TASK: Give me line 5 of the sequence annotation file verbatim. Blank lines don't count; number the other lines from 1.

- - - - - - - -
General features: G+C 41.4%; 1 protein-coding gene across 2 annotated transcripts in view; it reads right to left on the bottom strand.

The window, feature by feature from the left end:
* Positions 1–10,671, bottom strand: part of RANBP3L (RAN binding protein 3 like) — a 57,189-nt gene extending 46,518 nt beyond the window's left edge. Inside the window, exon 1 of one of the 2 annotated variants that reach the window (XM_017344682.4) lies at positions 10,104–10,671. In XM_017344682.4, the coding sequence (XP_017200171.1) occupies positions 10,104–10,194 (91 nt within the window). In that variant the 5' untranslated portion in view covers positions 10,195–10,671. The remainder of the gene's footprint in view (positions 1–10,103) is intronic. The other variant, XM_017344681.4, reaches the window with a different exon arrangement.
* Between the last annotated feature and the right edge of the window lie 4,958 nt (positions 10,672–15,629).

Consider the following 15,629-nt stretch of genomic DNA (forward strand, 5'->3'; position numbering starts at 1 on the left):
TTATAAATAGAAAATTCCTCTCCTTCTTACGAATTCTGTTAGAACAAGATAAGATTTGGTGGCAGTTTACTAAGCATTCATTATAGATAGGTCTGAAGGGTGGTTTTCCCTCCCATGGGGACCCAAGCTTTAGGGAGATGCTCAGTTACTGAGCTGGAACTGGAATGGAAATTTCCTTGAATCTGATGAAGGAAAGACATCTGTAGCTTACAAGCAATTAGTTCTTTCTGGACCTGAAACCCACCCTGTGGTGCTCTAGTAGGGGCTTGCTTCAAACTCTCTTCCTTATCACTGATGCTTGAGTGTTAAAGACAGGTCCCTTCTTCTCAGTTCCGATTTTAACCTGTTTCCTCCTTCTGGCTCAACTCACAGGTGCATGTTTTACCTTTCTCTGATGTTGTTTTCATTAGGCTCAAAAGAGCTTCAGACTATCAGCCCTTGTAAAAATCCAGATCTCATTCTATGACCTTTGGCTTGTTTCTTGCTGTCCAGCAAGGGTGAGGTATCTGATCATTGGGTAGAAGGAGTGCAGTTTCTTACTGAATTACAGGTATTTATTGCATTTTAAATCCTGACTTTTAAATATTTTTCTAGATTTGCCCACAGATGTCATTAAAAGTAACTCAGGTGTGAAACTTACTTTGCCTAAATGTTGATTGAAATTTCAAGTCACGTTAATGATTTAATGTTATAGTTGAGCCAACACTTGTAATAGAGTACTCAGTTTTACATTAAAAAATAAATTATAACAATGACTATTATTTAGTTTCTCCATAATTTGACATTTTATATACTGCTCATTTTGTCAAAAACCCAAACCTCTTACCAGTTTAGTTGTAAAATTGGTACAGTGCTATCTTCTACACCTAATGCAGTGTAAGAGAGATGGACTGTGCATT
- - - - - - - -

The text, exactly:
Consider the following 15,629-nt stretch of genomic DNA (forward strand, 5'->3'; position numbering starts at 1 on the left):